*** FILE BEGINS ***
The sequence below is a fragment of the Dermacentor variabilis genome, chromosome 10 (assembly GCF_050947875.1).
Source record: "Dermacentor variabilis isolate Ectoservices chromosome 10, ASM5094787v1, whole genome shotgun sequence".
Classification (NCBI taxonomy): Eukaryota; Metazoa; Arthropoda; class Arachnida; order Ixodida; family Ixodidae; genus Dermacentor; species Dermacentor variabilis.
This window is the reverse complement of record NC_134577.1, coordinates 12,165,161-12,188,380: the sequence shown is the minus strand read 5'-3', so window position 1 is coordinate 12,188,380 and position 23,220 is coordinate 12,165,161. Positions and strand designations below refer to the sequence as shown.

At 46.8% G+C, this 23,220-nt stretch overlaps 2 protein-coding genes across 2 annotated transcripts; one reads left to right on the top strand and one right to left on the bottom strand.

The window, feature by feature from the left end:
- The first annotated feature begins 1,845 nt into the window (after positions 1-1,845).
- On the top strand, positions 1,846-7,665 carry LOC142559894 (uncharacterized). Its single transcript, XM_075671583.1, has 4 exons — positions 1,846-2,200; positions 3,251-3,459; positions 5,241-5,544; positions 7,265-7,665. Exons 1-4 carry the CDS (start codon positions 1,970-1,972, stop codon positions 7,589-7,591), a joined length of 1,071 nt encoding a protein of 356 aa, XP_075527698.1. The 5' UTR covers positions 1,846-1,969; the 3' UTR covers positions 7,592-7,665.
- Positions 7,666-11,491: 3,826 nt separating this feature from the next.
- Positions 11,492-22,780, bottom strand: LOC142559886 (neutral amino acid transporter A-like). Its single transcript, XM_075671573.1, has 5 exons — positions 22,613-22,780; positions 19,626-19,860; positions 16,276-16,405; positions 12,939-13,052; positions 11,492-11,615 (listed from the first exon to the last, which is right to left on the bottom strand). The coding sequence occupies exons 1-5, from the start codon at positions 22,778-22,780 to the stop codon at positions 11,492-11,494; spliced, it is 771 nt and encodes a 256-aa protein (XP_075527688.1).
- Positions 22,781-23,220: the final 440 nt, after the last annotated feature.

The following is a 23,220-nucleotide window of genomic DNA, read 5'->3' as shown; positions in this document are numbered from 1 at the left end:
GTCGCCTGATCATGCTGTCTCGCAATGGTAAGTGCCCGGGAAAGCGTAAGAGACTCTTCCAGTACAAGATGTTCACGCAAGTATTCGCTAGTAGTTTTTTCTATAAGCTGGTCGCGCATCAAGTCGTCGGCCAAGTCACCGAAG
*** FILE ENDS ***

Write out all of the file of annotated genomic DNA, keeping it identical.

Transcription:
The sequence below is a fragment of the Dermacentor variabilis genome, chromosome 10 (assembly GCF_050947875.1).
Source record: "Dermacentor variabilis isolate Ectoservices chromosome 10, ASM5094787v1, whole genome shotgun sequence".
Classification (NCBI taxonomy): Eukaryota; Metazoa; Arthropoda; class Arachnida; order Ixodida; family Ixodidae; genus Dermacentor; species Dermacentor variabilis.
This window is the reverse complement of record NC_134577.1, coordinates 12,165,161-12,188,380: the sequence shown is the minus strand read 5'-3', so window position 1 is coordinate 12,188,380 and position 23,220 is coordinate 12,165,161. Positions and strand designations below refer to the sequence as shown.

At 46.8% G+C, this 23,220-nt stretch overlaps 2 protein-coding genes across 2 annotated transcripts; one reads left to right on the top strand and one right to left on the bottom strand.

The window, feature by feature from the left end:
- The first annotated feature begins 1,845 nt into the window (after positions 1-1,845).
- On the top strand, positions 1,846-7,665 carry LOC142559894 (uncharacterized). Its single transcript, XM_075671583.1, has 4 exons — positions 1,846-2,200; positions 3,251-3,459; positions 5,241-5,544; positions 7,265-7,665. Exons 1-4 carry the CDS (start codon positions 1,970-1,972, stop codon positions 7,589-7,591), a joined length of 1,071 nt encoding a protein of 356 aa, XP_075527698.1. The 5' UTR covers positions 1,846-1,969; the 3' UTR covers positions 7,592-7,665.
- Positions 7,666-11,491: 3,826 nt separating this feature from the next.
- Positions 11,492-22,780, bottom strand: LOC142559886 (neutral amino acid transporter A-like). Its single transcript, XM_075671573.1, has 5 exons — positions 22,613-22,780; positions 19,626-19,860; positions 16,276-16,405; positions 12,939-13,052; positions 11,492-11,615 (listed from the first exon to the last, which is right to left on the bottom strand). The coding sequence occupies exons 1-5, from the start codon at positions 22,778-22,780 to the stop codon at positions 11,492-11,494; spliced, it is 771 nt and encodes a 256-aa protein (XP_075527688.1).
- Positions 22,781-23,220: the final 440 nt, after the last annotated feature.

The following is a 23,220-nucleotide window of genomic DNA, read 5'->3' as shown; positions in this document are numbered from 1 at the left end:
GTCGCCTGATCATGCTGTCTCGCAATGGTAAGTGCCCGGGAAAGCGTAAGAGACTCTTCCAGTACAAGATGTTCACGCAAGTATTCGCTAGTAGTTTTTTCTATAAGCTGGTCGCGCATCAAGTCGTCGGCCAAGTCACCGAAG